The Education Department released a statement saying that it was going to create new committees to rewrite rules covering borrower defense to repaying (BDR) and gainful employment (GE). BDR relieves students of all federal loans if a school used illegal or deceptive tactics to persuade students to borrow money to attend. Gainful employment requires that action be taken — including possible expulsion from the federal student aid program — against vocational programs whose graduates leave with heavy student loan debt. Ninety-eight percent of the programs that officials found to have failed to meet those standards are offered by for-profit colleges.
Parts of the gainful employment rule are already in effect, while BDR was set to become effective on July 1 but will now be postponed. The department said that while new rules are drawn up, the department will process applications under the current borrower defense rules.
A program is considered to lead to “gainful employment” if the annual loan payment of a typical graduate does not exceed 20 percent of their discretionary income or 8 percent of their total earnings, my colleague Danielle Douglas-Gabrielle explained here. Exceeding those debt-to-earnings rates means possible expulsion from the federal student aid program. Ninety-eight percent of programs found by department officials to fail to meet the gainful employment thresholds are offered by for-profit colleges.
DeVos, in the statement, criticized the regulations that were approved by the Obama administration, saying that they are unfair to students and schools, and leave taxpayers with a big bill. DeVos was quoted in the statement as saying:
“Fraud, especially fraud committed by a school, is simply unacceptable. Unfortunately, last year’s rulemaking effort missed an opportunity to get it right. The result is a muddled process that’s unfair to students and schools, and puts taxpayers on the hook for significant costs. It’s time to take a step back and make sure these rules achieve their purpose: helping harmed students. It’s time for a regulatory reset. It is the Department’s aim, and this Administration’s commitment, to protect students from predatory practices while also providing clear, fair and balanced rules for colleges and universities to follow.”
The American Federation of Teachers issued a statement that said in part:
The Trump administration’s actions today show that the White House stands with predatory for-profit schools, not the students they rip off. About the only thing worse than ripping off students with worthless degrees from for-profit colleges is denying them help to relieve their substantial debt, and allowing the schools to continue to prey on students. Given that for-profit colleges were big donors to Trump and other Republican candidates, one wonders whether this is simply a new pay-to-play scheme at the expense of our students, including our veterans, who are much helped by the rules Education Secretary Betsy DeVos wants to eliminate.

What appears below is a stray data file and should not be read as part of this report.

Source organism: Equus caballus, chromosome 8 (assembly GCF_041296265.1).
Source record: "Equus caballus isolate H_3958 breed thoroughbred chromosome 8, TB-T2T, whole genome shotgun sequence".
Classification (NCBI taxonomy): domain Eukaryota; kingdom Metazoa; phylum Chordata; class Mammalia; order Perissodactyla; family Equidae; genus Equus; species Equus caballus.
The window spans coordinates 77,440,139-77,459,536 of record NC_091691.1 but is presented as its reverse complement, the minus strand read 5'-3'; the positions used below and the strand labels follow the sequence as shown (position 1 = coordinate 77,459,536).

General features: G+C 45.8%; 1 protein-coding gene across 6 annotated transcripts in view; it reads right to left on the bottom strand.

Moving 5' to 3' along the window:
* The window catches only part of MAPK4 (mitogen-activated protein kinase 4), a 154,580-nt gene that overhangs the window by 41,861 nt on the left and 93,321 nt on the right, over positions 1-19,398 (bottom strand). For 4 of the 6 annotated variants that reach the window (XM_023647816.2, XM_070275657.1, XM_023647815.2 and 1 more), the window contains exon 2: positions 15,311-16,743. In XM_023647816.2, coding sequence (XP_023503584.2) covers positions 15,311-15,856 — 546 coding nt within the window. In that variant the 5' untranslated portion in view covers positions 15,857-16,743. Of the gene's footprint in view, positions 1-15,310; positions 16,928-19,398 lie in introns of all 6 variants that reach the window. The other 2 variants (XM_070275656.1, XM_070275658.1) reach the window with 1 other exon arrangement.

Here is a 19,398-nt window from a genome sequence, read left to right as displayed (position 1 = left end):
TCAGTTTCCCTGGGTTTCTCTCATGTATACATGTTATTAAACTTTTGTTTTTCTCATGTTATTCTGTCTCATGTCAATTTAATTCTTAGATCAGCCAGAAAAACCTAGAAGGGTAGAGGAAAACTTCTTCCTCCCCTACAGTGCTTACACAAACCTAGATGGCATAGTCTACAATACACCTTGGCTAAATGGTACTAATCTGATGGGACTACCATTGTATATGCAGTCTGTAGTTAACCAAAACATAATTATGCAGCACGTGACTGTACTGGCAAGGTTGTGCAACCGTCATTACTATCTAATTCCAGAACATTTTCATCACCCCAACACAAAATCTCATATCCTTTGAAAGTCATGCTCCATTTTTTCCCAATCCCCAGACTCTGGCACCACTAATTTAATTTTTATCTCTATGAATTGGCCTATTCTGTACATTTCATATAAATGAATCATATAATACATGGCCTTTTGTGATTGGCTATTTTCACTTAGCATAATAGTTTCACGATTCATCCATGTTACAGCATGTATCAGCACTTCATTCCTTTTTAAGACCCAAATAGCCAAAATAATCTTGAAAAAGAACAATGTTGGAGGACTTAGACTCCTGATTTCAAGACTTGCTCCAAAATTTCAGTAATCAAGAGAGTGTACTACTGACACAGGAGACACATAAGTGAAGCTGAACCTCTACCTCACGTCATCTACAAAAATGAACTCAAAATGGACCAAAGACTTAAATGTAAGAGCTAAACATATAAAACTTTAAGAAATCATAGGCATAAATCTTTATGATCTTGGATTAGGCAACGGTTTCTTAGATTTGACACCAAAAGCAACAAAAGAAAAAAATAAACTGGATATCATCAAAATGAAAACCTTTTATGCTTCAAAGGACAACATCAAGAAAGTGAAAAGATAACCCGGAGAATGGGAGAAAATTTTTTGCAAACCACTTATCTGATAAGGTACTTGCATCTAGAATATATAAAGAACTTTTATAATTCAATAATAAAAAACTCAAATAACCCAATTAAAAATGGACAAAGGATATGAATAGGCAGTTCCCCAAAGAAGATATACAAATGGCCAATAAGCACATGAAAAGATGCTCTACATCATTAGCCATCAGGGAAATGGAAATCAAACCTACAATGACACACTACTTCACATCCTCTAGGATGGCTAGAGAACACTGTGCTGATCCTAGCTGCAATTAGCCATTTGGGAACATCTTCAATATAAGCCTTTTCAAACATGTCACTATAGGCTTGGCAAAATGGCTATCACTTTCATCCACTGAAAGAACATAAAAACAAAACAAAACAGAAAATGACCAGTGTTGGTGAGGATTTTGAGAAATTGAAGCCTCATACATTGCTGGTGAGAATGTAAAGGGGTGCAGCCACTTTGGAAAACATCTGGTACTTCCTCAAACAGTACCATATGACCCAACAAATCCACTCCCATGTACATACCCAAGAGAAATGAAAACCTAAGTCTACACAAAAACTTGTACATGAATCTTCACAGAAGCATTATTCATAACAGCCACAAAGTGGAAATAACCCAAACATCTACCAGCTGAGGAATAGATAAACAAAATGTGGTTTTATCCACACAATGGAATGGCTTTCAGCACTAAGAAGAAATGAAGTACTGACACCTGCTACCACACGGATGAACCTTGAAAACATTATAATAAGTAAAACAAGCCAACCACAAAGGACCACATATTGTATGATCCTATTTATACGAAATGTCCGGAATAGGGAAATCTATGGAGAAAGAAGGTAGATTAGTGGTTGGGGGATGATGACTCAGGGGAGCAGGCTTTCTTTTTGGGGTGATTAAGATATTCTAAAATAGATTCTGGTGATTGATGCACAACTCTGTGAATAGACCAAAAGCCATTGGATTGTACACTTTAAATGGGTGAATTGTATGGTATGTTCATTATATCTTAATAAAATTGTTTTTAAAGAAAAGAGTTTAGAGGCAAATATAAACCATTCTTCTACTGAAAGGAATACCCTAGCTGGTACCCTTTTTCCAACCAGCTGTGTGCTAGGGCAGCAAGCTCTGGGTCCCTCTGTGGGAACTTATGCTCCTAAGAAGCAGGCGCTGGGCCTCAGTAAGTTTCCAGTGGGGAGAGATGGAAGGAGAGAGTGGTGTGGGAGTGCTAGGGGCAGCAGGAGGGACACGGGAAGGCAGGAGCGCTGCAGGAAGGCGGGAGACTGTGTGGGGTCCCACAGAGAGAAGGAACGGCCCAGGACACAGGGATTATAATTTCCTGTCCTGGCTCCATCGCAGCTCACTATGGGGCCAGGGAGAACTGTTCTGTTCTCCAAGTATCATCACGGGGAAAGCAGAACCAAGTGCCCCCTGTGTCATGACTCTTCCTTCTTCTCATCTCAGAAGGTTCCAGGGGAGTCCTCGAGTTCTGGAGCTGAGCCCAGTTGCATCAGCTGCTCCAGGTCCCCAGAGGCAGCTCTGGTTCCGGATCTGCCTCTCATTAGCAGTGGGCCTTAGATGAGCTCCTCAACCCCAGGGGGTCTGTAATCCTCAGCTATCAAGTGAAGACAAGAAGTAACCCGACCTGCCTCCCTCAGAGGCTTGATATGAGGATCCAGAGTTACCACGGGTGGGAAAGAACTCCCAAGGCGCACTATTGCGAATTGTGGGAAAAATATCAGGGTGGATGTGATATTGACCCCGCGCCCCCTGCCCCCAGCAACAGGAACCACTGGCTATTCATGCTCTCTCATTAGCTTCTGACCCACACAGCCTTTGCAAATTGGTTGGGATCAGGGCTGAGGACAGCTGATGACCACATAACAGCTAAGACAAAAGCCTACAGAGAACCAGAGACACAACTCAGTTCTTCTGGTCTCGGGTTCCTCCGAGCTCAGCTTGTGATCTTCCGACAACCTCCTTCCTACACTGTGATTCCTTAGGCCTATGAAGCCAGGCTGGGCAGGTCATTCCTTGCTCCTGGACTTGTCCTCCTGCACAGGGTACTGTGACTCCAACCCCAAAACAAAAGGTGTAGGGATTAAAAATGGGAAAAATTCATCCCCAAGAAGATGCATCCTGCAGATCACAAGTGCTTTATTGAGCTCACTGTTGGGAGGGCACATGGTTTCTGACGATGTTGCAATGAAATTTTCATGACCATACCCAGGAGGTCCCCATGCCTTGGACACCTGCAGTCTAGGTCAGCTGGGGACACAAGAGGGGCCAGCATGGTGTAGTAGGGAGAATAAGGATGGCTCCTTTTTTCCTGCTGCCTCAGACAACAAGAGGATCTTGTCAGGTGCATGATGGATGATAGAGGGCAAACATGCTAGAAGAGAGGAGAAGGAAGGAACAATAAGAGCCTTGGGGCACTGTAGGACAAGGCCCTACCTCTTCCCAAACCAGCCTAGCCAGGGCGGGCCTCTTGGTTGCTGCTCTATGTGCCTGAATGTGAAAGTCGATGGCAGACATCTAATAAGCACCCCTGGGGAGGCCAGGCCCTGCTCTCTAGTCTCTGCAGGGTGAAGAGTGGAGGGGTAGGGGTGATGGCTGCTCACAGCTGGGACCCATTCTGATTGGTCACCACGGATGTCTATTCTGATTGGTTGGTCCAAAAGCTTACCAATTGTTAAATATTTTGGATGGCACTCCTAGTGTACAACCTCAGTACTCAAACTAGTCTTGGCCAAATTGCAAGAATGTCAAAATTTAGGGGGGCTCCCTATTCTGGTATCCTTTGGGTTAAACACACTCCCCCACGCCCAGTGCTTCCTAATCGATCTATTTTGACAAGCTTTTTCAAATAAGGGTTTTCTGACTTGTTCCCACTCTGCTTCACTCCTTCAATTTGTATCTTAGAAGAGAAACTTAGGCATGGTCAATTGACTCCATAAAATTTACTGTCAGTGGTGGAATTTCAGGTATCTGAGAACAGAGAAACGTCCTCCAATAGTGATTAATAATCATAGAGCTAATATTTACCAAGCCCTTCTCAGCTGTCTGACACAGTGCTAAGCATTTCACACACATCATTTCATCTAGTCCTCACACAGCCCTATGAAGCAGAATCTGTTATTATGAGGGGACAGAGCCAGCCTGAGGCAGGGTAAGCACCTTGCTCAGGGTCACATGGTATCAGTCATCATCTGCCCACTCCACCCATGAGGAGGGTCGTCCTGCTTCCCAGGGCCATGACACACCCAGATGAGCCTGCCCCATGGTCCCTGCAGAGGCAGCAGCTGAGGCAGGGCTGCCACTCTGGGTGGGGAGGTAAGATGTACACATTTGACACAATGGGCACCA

Recently, a coalition of 53 advocacy groups who feared that the administration would walk back both rules sent a letter urging Congress to uphold them. It said in part:
Not everyone in higher education opposed the administration’s move, however. The Chronicle of Higher Education reported that the United Negro College Fund and the National Association for Equal Opportunity in Higher Education, which represent historically black colleges and universities (HBCUs), sent a letter to DeVos this week urging her to put a hold on the implementation of the regulations and reconsider them. The letter says in part:
We remain concerned about the sweeping scope of the regulation and vague standards for determining ‘misrepresentation’ that could unfairly leave HBCUs and PBIs liable for frivolous claims, unwarranted fines, and unfounded penalties. Such provisions could result in significant costs that would divert precious resources better spent on serving the needs of students.
But the nonprofit consumer advocacy group Public Citizen and the Project on Predatory Student Lending smacked DeVos’s move, saying in a statement that she had “put the profit margins of for-profit colleges ahead of the interests of students and their families” in “a craven attempt to avoid the agency’s legal obligation” to enforce the rules. The statement cited a part of the Obama-era rules that included a ban on the use of forced arbitration clauses in many student enrollment contracts:
These clauses require students to submit any dispute that might later arise between the students and the institution to binding arbitration, a private process with little right to appeal, instead of a court of law. The rules also provide new and long-needed protections for students asserting defenses against repayment of their federal loans based on fraud or other misconduct by the students’ schools.